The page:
I had a very interesting chat with a friend of mine this week and he said that this has got very little to do with xenophobia and I for one was convinced. I had been thinking about it before, but he just put it so well that I wanted to finally write it down. The reason is of course poverty; an extreme case of it as well. After the 1994 elections many people have raised their standard of living tremendously. There’s a whole new middle class and a lot of capital that is now, unlike before, not under the threat of leaving the country as soon as someone says something like land reform, redistribution of wealth or nationalising any of the stolen resources (I don’t mean BEE - the affirmative action - as it’s tackling the issue from a different angle). There is, however, a large part of the society who hasn’t been helped yet. They still continue to live in poverty and they are not happy about it. While I have no mandate to speak on anyone’s, especially not on their behalf, I’d say that they feel failed by the government.
As sad as this is, I am not sure what kind of miracle workers would have sorted the whole post-apartheid mess which obviously wasn’t created by them, but the main thing is that for many, things haven’t improved despite of the great hopes. I’m not saying government has been perfect, far from it, but fourteen years isn’t a long time in any country’s history.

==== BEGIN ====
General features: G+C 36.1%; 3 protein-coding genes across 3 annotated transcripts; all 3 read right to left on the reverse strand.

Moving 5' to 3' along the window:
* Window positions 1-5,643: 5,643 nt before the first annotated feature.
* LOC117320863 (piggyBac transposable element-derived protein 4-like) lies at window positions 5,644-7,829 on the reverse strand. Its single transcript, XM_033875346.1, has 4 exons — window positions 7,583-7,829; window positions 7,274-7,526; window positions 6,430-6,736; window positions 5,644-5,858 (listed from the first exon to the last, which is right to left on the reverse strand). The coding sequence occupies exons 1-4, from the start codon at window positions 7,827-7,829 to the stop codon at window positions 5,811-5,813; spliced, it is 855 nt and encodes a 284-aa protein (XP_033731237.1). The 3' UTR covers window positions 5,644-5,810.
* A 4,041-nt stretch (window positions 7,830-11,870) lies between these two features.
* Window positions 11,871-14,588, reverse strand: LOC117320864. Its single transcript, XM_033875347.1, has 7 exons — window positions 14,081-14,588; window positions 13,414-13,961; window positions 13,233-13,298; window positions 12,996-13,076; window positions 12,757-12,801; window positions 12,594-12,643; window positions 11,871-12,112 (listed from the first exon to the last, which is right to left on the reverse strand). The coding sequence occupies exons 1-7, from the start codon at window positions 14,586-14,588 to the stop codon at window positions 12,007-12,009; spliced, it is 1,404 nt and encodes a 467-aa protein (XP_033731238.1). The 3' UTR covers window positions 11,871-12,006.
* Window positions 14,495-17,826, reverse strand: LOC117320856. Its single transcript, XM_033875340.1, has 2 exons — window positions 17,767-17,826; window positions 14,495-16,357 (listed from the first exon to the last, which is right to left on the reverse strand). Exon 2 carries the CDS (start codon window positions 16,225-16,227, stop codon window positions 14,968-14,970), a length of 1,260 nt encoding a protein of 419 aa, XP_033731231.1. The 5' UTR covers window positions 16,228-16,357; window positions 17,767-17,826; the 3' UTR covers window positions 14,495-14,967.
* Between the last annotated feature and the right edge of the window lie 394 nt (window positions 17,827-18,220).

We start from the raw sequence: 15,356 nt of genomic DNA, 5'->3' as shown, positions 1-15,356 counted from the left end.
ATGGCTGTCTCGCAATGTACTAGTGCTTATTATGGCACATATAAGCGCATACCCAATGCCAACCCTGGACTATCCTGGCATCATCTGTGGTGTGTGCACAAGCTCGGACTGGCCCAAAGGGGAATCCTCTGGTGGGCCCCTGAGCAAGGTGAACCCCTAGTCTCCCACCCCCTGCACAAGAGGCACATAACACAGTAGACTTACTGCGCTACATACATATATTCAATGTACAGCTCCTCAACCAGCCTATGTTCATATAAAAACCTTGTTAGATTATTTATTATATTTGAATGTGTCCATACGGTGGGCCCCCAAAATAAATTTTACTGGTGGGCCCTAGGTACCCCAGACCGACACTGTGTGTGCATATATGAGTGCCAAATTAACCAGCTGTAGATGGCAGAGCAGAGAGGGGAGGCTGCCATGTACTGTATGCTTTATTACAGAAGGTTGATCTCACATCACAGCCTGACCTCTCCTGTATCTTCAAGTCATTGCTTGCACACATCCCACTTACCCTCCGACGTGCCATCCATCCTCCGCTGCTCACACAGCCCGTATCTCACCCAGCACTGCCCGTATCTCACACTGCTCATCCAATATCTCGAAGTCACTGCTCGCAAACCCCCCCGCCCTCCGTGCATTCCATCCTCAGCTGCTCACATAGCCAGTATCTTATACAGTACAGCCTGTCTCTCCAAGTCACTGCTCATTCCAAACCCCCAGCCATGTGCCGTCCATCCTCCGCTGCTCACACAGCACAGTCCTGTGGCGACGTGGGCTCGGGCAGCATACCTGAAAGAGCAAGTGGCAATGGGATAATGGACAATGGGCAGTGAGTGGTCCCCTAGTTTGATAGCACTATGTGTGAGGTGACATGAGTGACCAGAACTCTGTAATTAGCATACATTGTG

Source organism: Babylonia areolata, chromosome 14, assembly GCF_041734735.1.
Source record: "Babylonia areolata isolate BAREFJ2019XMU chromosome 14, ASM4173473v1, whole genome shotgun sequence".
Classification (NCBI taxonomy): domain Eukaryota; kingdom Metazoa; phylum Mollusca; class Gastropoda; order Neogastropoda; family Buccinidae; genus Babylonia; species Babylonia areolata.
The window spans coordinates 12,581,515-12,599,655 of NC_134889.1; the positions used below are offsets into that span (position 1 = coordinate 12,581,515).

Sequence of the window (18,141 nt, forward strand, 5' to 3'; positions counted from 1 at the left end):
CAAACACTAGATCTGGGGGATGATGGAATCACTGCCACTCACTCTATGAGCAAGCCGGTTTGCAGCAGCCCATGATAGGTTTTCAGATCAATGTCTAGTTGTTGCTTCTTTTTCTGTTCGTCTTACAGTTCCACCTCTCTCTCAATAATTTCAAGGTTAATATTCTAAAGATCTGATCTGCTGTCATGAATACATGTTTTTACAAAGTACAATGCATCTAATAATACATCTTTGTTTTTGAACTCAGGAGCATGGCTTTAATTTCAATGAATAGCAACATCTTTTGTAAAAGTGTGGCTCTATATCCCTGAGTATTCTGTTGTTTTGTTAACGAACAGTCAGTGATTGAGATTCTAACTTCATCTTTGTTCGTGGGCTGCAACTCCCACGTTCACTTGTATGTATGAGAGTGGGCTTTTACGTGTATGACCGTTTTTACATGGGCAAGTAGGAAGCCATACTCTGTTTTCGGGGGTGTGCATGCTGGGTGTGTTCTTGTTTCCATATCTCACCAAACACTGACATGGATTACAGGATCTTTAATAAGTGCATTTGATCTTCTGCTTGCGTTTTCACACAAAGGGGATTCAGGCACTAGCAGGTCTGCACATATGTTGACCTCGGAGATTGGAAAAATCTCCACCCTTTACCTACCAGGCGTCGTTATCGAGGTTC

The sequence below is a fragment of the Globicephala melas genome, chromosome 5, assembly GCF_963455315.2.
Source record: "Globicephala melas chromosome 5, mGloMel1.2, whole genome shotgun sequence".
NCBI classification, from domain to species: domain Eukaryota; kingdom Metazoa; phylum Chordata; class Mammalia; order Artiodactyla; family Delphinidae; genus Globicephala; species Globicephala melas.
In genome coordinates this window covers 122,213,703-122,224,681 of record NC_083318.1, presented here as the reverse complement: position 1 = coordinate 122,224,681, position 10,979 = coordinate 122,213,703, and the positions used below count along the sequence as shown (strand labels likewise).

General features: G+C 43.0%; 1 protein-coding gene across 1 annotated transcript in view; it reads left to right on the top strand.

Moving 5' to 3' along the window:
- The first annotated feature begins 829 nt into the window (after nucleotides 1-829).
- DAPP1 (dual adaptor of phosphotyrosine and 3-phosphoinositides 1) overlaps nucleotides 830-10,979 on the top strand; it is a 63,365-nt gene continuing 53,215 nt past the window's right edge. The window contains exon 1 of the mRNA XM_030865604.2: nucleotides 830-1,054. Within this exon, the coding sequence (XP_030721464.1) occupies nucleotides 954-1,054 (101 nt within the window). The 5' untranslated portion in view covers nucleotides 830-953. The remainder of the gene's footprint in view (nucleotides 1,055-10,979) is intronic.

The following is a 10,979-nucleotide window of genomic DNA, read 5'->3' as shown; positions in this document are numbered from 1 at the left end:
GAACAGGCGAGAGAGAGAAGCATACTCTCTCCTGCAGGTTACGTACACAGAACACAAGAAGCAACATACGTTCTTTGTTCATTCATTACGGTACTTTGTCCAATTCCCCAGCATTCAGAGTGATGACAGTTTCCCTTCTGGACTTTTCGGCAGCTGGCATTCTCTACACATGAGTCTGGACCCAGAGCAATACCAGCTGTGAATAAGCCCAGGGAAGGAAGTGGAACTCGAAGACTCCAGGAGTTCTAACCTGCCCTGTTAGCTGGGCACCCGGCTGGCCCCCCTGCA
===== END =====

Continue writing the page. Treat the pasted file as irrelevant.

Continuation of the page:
The new South Africa has since its beginning had the burden of high expectations. From oppression everyone thought that it’d be possible to transform into the most tolerant country in the world in few years and all this of course peacefully. That the people who the racist regime denied to have a proper education would just as if by magic become educated and equality would fall in place. I can’t help but think that this was mainly expected by the so called western world because racism is anyway a sore topic which we’d rather not discuss and the international community and the pan-European world was relieved that we didn’t have to be embarrassed by apartheid any further. South African peaceful transition was also, it seems, seen as a forgiveness for all of the western corporations and governments who supported apartheid and benefited from it. No one ever took responsibility and whole mess was left for the ANC to deal with. Nothing would be more naïve than to think that problems on this scale disappear like that, and it’s pointless to say that “but Mandela said so“, because it was his job to talk about the Rainbow Nation and I doubt that anyone would have done his job better. The task of the government here isn’t very easy; I am certainly not jealous.